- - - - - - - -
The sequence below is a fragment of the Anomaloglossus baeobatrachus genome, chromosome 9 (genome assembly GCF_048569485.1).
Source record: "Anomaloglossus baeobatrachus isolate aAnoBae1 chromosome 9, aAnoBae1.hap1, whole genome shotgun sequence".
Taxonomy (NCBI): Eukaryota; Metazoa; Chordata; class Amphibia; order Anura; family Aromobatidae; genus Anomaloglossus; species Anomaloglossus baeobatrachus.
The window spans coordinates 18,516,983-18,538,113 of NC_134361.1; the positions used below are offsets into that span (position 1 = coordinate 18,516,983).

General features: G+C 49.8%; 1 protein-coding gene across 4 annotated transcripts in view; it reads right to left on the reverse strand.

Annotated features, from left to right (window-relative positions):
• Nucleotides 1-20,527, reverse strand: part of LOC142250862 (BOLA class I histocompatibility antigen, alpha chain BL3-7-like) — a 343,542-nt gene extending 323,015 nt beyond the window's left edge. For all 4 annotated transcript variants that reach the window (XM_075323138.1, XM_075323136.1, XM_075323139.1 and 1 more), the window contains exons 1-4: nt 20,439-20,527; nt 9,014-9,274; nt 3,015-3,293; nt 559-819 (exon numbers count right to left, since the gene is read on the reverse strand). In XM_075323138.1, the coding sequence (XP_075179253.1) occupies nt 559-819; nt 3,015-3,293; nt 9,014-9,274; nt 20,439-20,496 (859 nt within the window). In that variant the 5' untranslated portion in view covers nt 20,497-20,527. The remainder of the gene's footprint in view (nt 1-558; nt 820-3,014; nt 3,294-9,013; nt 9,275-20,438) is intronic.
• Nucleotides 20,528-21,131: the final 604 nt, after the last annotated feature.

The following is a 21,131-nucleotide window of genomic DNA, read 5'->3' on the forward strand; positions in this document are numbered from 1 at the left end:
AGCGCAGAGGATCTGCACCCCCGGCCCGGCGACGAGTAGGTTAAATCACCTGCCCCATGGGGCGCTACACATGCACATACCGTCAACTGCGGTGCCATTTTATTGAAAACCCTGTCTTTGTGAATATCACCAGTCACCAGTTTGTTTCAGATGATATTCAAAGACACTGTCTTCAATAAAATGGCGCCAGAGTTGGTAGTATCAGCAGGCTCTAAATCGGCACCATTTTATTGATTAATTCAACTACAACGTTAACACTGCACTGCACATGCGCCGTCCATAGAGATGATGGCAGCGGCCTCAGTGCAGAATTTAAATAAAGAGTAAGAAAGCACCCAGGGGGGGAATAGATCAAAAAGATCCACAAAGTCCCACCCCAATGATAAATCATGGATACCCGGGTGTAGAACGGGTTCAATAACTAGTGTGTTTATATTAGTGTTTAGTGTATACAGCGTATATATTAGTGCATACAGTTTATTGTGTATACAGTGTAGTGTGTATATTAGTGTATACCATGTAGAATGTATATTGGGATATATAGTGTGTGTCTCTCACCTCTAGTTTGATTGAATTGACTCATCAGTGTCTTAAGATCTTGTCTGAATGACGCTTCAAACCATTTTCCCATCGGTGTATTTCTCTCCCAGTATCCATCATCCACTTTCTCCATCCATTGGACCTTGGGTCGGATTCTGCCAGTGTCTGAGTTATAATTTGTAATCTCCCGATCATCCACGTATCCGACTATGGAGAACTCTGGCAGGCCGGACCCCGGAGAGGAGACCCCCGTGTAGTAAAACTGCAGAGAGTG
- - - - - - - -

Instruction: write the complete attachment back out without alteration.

The sequence below is a fragment of the Anomaloglossus baeobatrachus genome, chromosome 9 (genome assembly GCF_048569485.1).
Source record: "Anomaloglossus baeobatrachus isolate aAnoBae1 chromosome 9, aAnoBae1.hap1, whole genome shotgun sequence".
Taxonomy (NCBI): Eukaryota; Metazoa; Chordata; class Amphibia; order Anura; family Aromobatidae; genus Anomaloglossus; species Anomaloglossus baeobatrachus.
The window spans coordinates 18,516,983-18,538,113 of NC_134361.1; the positions used below are offsets into that span (position 1 = coordinate 18,516,983).

General features: G+C 49.8%; 1 protein-coding gene across 4 annotated transcripts in view; it reads right to left on the reverse strand.

Annotated features, from left to right (window-relative positions):
• Nucleotides 1-20,527, reverse strand: part of LOC142250862 (BOLA class I histocompatibility antigen, alpha chain BL3-7-like) — a 343,542-nt gene extending 323,015 nt beyond the window's left edge. For all 4 annotated transcript variants that reach the window (XM_075323138.1, XM_075323136.1, XM_075323139.1 and 1 more), the window contains exons 1-4: nt 20,439-20,527; nt 9,014-9,274; nt 3,015-3,293; nt 559-819 (exon numbers count right to left, since the gene is read on the reverse strand). In XM_075323138.1, the coding sequence (XP_075179253.1) occupies nt 559-819; nt 3,015-3,293; nt 9,014-9,274; nt 20,439-20,496 (859 nt within the window). In that variant the 5' untranslated portion in view covers nt 20,497-20,527. The remainder of the gene's footprint in view (nt 1-558; nt 820-3,014; nt 3,294-9,013; nt 9,275-20,438) is intronic.
• Nucleotides 20,528-21,131: the final 604 nt, after the last annotated feature.

The following is a 21,131-nucleotide window of genomic DNA, read 5'->3' on the forward strand; positions in this document are numbered from 1 at the left end:
AGCGCAGAGGATCTGCACCCCCGGCCCGGCGACGAGTAGGTTAAATCACCTGCCCCATGGGGCGCTACACATGCACATACCGTCAACTGCGGTGCCATTTTATTGAAAACCCTGTCTTTGTGAATATCACCAGTCACCAGTTTGTTTCAGATGATATTCAAAGACACTGTCTTCAATAAAATGGCGCCAGAGTTGGTAGTATCAGCAGGCTCTAAATCGGCACCATTTTATTGATTAATTCAACTACAACGTTAACACTGCACTGCACATGCGCCGTCCATAGAGATGATGGCAGCGGCCTCAGTGCAGAATTTAAATAAAGAGTAAGAAAGCACCCAGGGGGGGAATAGATCAAAAAGATCCACAAAGTCCCACCCCAATGATAAATCATGGATACCCGGGTGTAGAACGGGTTCAATAACTAGTGTGTTTATATTAGTGTTTAGTGTATACAGCGTATATATTAGTGCATACAGTTTATTGTGTATACAGTGTAGTGTGTATATTAGTGTATACCATGTAGAATGTATATTGGGATATATAGTGTGTGTCTCTCACCTCTAGTTTGATTGAATTGACTCATCAGTGTCTTAAGATCTTGTCTGAATGACGCTTCAAACCATTTTCCCATCGGTGTATTTCTCTCCCAGTATCCATCATCCACTTTCTCCATCCATTGGACCTTGGGTCGGATTCTGCCAGTGTCTGAGTTATAATTTGTAATCTCCCGATCATCCACGTATCCGACTATGGAGAACTCTGGCAGGCCGGACCCCGGAGAGGAGACCCCCGTGTAGTAAAACTGCAGAGAGTG